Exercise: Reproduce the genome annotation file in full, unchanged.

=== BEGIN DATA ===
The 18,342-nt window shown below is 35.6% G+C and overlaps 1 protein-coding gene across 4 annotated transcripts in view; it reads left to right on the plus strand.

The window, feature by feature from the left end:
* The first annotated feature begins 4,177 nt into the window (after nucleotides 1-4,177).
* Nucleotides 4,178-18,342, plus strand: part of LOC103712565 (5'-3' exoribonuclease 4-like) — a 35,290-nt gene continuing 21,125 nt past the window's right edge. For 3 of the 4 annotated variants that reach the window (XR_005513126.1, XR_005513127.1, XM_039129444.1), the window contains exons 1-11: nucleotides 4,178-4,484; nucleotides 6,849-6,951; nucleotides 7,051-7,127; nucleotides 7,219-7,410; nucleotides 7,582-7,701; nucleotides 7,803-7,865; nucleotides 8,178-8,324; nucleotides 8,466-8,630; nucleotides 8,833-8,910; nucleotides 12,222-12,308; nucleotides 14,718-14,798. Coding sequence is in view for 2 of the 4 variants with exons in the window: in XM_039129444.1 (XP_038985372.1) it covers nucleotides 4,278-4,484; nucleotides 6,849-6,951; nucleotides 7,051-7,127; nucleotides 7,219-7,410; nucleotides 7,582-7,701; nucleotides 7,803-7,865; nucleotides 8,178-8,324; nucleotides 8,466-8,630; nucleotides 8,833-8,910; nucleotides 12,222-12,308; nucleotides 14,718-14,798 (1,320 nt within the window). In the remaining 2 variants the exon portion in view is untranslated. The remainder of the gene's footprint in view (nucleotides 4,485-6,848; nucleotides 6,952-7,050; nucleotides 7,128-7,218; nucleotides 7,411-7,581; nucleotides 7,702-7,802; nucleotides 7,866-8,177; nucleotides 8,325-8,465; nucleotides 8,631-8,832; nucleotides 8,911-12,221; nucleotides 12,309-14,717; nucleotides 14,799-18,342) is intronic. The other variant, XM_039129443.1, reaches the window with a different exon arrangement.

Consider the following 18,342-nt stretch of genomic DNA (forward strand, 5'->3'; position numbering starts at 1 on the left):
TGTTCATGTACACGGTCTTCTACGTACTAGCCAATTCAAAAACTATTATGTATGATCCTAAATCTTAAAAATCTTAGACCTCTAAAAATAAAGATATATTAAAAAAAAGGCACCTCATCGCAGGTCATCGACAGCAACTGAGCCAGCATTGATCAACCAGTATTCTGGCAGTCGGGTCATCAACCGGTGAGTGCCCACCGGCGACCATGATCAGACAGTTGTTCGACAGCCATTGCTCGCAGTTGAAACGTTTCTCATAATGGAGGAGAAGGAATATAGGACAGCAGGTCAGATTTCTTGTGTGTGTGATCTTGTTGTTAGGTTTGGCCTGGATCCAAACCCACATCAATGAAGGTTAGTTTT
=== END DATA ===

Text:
The 18,342-nt window shown below is 35.6% G+C and overlaps 1 protein-coding gene across 4 annotated transcripts in view; it reads left to right on the plus strand.

The window, feature by feature from the left end:
* The first annotated feature begins 4,177 nt into the window (after nucleotides 1-4,177).
* Nucleotides 4,178-18,342, plus strand: part of LOC103712565 (5'-3' exoribonuclease 4-like) — a 35,290-nt gene continuing 21,125 nt past the window's right edge. For 3 of the 4 annotated variants that reach the window (XR_005513126.1, XR_005513127.1, XM_039129444.1), the window contains exons 1-11: nucleotides 4,178-4,484; nucleotides 6,849-6,951; nucleotides 7,051-7,127; nucleotides 7,219-7,410; nucleotides 7,582-7,701; nucleotides 7,803-7,865; nucleotides 8,178-8,324; nucleotides 8,466-8,630; nucleotides 8,833-8,910; nucleotides 12,222-12,308; nucleotides 14,718-14,798. Coding sequence is in view for 2 of the 4 variants with exons in the window: in XM_039129444.1 (XP_038985372.1) it covers nucleotides 4,278-4,484; nucleotides 6,849-6,951; nucleotides 7,051-7,127; nucleotides 7,219-7,410; nucleotides 7,582-7,701; nucleotides 7,803-7,865; nucleotides 8,178-8,324; nucleotides 8,466-8,630; nucleotides 8,833-8,910; nucleotides 12,222-12,308; nucleotides 14,718-14,798 (1,320 nt within the window). In the remaining 2 variants the exon portion in view is untranslated. The remainder of the gene's footprint in view (nucleotides 4,485-6,848; nucleotides 6,952-7,050; nucleotides 7,128-7,218; nucleotides 7,411-7,581; nucleotides 7,702-7,802; nucleotides 7,866-8,177; nucleotides 8,325-8,465; nucleotides 8,631-8,832; nucleotides 8,911-12,221; nucleotides 12,309-14,717; nucleotides 14,799-18,342) is intronic. The other variant, XM_039129443.1, reaches the window with a different exon arrangement.

Consider the following 18,342-nt stretch of genomic DNA (forward strand, 5'->3'; position numbering starts at 1 on the left):
TGTTCATGTACACGGTCTTCTACGTACTAGCCAATTCAAAAACTATTATGTATGATCCTAAATCTTAAAAATCTTAGACCTCTAAAAATAAAGATATATTAAAAAAAAGGCACCTCATCGCAGGTCATCGACAGCAACTGAGCCAGCATTGATCAACCAGTATTCTGGCAGTCGGGTCATCAACCGGTGAGTGCCCACCGGCGACCATGATCAGACAGTTGTTCGACAGCCATTGCTCGCAGTTGAAACGTTTCTCATAATGGAGGAGAAGGAATATAGGACAGCAGGTCAGATTTCTTGTGTGTGTGATCTTGTTGTTAGGTTTGGCCTGGATCCAAACCCACATCAATGAAGGTTAGTTTT